Blade Runner 2049 (R)
07/12/17 00:10 Filed in: 2017
Directed by: Denis Villeneuve
Starring: Ryan Gosling
What follows is the full-length review based on comments that were originally tweeted in Real-time from the back row of a movie theater @BackRoweReviews. Though efforts were made to tease rather than ruin this movie’s memorable lines and moments, some spoilers may exist in the following evaluation. For concerns over objectionable content, please first refer to one of the many parental movie guide websites. Ratings are based on a four star system. Happy reading!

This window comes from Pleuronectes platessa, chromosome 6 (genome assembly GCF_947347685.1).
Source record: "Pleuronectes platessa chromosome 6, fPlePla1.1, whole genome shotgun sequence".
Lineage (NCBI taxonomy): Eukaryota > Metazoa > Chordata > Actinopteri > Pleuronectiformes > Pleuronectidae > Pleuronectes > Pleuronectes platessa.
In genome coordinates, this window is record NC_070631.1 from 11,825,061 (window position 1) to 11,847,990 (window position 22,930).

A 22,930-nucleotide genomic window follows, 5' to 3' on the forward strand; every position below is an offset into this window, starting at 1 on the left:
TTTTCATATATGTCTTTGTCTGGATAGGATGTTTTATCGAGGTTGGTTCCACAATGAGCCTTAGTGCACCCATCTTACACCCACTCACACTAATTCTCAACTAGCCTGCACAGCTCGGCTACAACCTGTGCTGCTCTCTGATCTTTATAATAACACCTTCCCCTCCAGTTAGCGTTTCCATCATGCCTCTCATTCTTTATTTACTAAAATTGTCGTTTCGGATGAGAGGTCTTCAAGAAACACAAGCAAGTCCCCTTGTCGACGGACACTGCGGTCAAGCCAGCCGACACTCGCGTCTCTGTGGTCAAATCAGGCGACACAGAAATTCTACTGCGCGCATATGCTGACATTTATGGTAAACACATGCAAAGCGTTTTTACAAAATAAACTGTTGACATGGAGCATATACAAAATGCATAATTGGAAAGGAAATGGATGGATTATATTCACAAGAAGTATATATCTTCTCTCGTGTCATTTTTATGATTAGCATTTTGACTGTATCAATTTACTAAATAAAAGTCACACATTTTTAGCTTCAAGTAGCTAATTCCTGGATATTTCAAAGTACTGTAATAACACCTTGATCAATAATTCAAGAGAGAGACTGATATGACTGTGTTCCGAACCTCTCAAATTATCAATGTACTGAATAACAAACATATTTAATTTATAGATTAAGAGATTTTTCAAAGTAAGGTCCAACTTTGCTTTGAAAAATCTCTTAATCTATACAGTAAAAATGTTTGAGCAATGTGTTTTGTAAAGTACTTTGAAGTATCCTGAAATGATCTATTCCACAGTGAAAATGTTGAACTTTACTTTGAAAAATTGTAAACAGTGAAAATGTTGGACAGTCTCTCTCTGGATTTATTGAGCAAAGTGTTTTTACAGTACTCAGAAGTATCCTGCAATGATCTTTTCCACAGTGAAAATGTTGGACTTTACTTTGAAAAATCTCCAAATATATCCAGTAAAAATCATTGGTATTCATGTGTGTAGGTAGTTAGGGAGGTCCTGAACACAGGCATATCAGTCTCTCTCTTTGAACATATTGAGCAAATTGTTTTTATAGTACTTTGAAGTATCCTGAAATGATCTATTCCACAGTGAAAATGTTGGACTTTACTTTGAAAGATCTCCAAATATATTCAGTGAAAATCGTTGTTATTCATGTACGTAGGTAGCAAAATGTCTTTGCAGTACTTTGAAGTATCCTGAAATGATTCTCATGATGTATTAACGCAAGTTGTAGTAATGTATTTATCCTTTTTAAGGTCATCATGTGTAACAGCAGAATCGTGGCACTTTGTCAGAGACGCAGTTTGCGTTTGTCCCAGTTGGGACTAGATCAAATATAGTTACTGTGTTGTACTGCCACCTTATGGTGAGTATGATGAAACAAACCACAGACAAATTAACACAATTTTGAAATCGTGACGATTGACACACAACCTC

A sequel 35 years in the making, Blade Runner 2049 is a respectable, if not orbit-altering, follow-up to Ridley Scott’s 1982 cult classic, Blade Runner. There are several key production aspects to discuss right up front: First, even though Scott is a producer on the film, he didn’t direct it. That honor fell to Denis Villeneuve, who helmed the visually stunning, style-over-substance Arrival last year (more on the movie later). So why didn’t Scott direct the sequel himself? Unknown. What is known is that Villeneuve does a remarkable job of marrying his visual style to the aesthetic Scott established in the first film. The latest iteration of Runner’s future shock society is both a logical extension of the original’s style and a tribute to the cosmopolitan, seedy, neon world brought to life by Scott and cinematographer Jordan Cronenweth. Another keen production decision was to show a progression of design elements to reflect the sensibilities of the era—the first film was set in 2019, thirty years earlier than the sequel. If possible, things are even more dingy and rundown in the new film. Also, the showgirl sexploitation in the original has been digitized and supersized—a ten story tall nude woman interacts with oglers on the street. Just as our society has made a giant out of the porn industry since 1982 (due in large part to the internet), so too have the inhabitants of Runner’s neo-noir dystopia. Another scene depicts huge hovering trash trucks dumping garbage onto a vast plain, filled with segregated piles of trash a la the opening of WALL-E (2008). The environmental message here is clear. This setting becomes the locus of a brief, yet intense, action scene involving Ryan Gosling’s Officer K (not to be confused with Agents J and K from the Men in Black movies). Ironically, Gosling’s co-star had a memorable trash sequence of his own forty years earlier in Star Wars (1977). That co-star, of course, is Harrison Ford, who reprises his role as Rick Deckard, the central character from the first film. There’s good and bad news here. The good news is that Ford is extremely effective in his scenes, especially during the denouement (see below). The bad news is that Ford doesn’t show up until the movie’s halfway mark. Gosling and Ford appear to have good screen chemistry, but the sample size of their shared scenes is so small, it’s difficult to positively affirm that observation. Another original cast member, Edward James Olmos, appears here too. Sadly, Olmos is only in one scene and looks like Colonel Sanders with his gray mustache and pointed goatee. Other cast members shine in limited roles, such as: Dave Bautista, Jared Leto, Robin Wright and Mackenzie Davis. The production elements are finely crafted and are wholly immersive. Particularly eye-catching are the interior sets, which are lit with otherworldly hues or mesmerizing water ripple effects. If there’s one area of the movie that doesn’t succeed it’s the overlong, onerous, obtuse screenplay by Hampton Fancher and Michael Green (based on the story by Philip K. Dick). In general, the “show-don’t-tell” cardinal rule of writing should be followed to the letter. Here, that maxim is taken to the extreme as characters are often shown in contemplative poses or gazes for so long, you can get your popcorn refilled and still not miss anything. True, a plot should never be spelled out, but the audience needs something to go on. A string of scenes that “show-show-show” with no dialog, exposition or contextualization, can become tedious, as exemplified by this film. Granted, the pressure to follow up the original film with another instant classic must’ve been oppressive for the writers, but the insistence on skewing so far to the art side of the spectrum, while forgetting that a broad swath of the audience was drawn to the film for its commercial elements, was a serious miscalculation. Much like Villeneuve’s Arrival, Runner 2 has sacrificed meaning and accessibility for style points. Was the tradeoff worth it? Time, and ticket stubs, will tell. The seaside struggle is an intense sequence, but certainly isn’t the nail-biting climax the film needed to drive the story home. However, the final series of scenes are the finest in the film and help to boost its rating far above that of the refuse heaps of standard movies. Villeneuve stages some symbolic and synergistic parallel action sequences between Officer K and Deckard at movie’s end. K lies back on concrete steps as snow (in L.A.) sprinkles down around him. It’s a gorgeous shot, but I half expected Gosling to make a snow angel—perhaps he did in an outtake. The scene inside the building, where Deckard meets his daughter, Ana Stelline (Carla Juri), for the first time, is much more meaningful. Deckard places his hand on the glass wall that separates him from his daughter. It’s a moving scene of connection despite the division of walls and years. Ironically, we saw this same pose in another 1982 sci-fi release, Star Trek II: The Wrath of Khan, when Kirk holds his hand against the Plexiglas wall that isolates him from a dying Spock. Now would be an appropriate time to mention that Ford is a tremendous “hand” actor. He channels enormous energy into scenes where he points an accusatory finger at someone (The Fugitive and Clear and Present Danger) and is also marvelous at grabbing and using objects around him (numerous instances in the Indiana Jones films, especially the idol scene in Raiders of the Lost Ark). Here, the simple action of placing his hand on a translucent wall carries with it tremendous power—the scene literally sent chills up my spine. It was the first time in the film I felt any kind of emotion. Sadly, it was the final shot of the movie. In the end, there can be no doubt that Runner 2 is a worthy film in its own right and that it has moved the series forward without being an embarrassment to the original. However, Runner 2, like its robotic replicants, has little emotion and heart. Still, Runner 2 is a beautiful film that bears repeat viewings to uncover all of its hidden meanings and Easter eggs. Speaking of which, Ana is creating snow with her hands when Deckard walks in to meet her. Is this the same snow that’s drifting down onto Officer K? And if so, is his character real? Or just dreaming? Of electric sheep?